Look At Me Damien, It's All For You: The Omen (1976)

As I am approaching the actual date of Halloween I am realizing that there are so many real classics of the horror genre that I have completely failed to watch, particularly some of the works from the seventies, and a whole ton of the films from the eighties.  As such I am going to try to sneak a few more of them in in these last few days before Halloween, and who knows maybe next year I can undertake an entire new set of works and focus specifically on some of the major holes in my viewing list.  The Omen is one such film and I was quite excited to undertake the work, because something about Gregory Peck dealing with demonic children just seemed to be a great concept to me, however, I must admit The Omen was considerably underwhelming when the entire product comes together.  Sure the famous moment of the nanny committing suicide and some of the frantic cinematography lends nicely to a horror vibe, but it is clear that the film has become somewhat dated and despite my adoration for Gregory Peck, it is clear that he phoned this performance in, but I may just chock it up to his age at the time of performance or a lack of general direction to the film.  While I can applaud the movie for being transnational in its concept, it manages to take a great concept of the devil's child and blow it way out of proportion to the point where some brilliant commentaries on evil within politics, the philosophical nature of faith and the problem of assuming the necessity of a child are outdone by laugh inducing beheading scenes and one of the worst replicas of a baby skeleton that has ever been produced.  Of course, The Omen is not all bad, it is generally a better than average movie and I can certainly see why it has accrued such a reputation, I was blown away by at least a few scenes and their cinematography and the message they are attempting to posit is quite ambitious, unfortunately the sum of all The Omen's parts just does not equal what it could have.  For a film about a demon child, Damien factors in quite little into the plots movement.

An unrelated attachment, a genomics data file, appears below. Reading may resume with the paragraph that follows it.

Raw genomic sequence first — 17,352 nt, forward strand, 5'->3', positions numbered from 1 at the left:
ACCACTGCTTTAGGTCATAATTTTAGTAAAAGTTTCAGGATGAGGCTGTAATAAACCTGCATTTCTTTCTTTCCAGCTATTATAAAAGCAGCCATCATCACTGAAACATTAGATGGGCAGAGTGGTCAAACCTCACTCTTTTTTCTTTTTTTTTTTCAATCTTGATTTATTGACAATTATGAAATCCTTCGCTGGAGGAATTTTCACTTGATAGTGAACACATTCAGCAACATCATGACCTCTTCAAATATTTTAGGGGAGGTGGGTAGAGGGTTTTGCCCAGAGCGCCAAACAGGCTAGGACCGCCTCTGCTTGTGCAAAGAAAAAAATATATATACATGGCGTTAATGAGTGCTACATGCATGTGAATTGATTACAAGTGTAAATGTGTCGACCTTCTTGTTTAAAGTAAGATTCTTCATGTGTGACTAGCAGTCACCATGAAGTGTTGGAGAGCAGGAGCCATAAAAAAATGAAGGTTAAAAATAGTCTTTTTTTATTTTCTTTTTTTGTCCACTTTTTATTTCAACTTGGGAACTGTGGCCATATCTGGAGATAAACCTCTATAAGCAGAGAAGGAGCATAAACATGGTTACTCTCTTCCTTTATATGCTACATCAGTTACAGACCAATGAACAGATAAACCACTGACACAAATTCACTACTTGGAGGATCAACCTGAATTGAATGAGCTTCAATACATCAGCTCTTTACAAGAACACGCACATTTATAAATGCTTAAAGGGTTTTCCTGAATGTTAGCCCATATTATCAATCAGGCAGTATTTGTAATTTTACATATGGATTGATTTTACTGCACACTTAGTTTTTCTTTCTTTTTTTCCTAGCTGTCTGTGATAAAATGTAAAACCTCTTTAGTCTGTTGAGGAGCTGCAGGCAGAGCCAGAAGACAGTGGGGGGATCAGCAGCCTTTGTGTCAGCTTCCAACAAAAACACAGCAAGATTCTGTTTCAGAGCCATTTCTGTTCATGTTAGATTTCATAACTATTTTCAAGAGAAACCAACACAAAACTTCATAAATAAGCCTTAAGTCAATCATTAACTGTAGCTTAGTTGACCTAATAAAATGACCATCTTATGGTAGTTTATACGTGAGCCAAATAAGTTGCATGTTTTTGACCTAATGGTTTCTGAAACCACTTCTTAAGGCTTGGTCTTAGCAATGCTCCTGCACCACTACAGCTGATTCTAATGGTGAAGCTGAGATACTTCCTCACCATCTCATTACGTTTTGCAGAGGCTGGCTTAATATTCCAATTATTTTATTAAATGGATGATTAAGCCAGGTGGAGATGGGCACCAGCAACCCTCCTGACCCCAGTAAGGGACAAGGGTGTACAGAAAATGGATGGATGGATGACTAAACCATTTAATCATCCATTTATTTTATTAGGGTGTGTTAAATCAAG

The narrative of The Omen begins in Rome with the birth of child for husband and wife Robert (Gregory Peck) and Katherine Thorn (Lee Remick).   Tragedy strikes though when Robert is informed that his baby has not made it through the night and has died, but that the church had another child born at exactly the same time that could easily pass as their own.  Not wanting to destroy his wife's happiness Robert agrees to take on the child and the two raise a new boy who they unknowingly name Damien (Harvey Spencer Stephens).  During Damien's fifth birthday party his then maid yells from a window of their house that everything she does is for him and then proceeds to jump off the balcony with a noose tied around her neck.  This dark and unusual moment leads to a spiraling of equally bizarre events beginning with the emergence of Mrs. Baylock (Billie Whitelaw) who claims to have been sent by "The Agency" to take care of Damien, along with her comes a scary dog who was by no coincidence preset during the suicide.  Robert is then approached by Father Brennan (Patrick Troughton) a maniacal Irish priest who warns Robert that if he does not seek salvation that he will die.  A photographer who works closely with Robert catches images of this priest at another event only to discover that whenever he takes his picture an unusual black line pierces through his body, something that eventually foreshadows the priests death by impalement.  It is during this point that Robert realizes he is dealing with something larger, particularly after his wife's pregnancy and eventual miscarriage are visioned by the priest prior to his death.  This realization leads Robert, along with the photographer, who fears for his own life, on a quest to find the origins of Damien's mother, a quest that takes them all about biblical locations and through the deepest bowels of satanic attachments to the church.  The climax is intense and suggests some rather intense things about the state of global politics and would be extremely brilliant were it not for the films roundabout methods.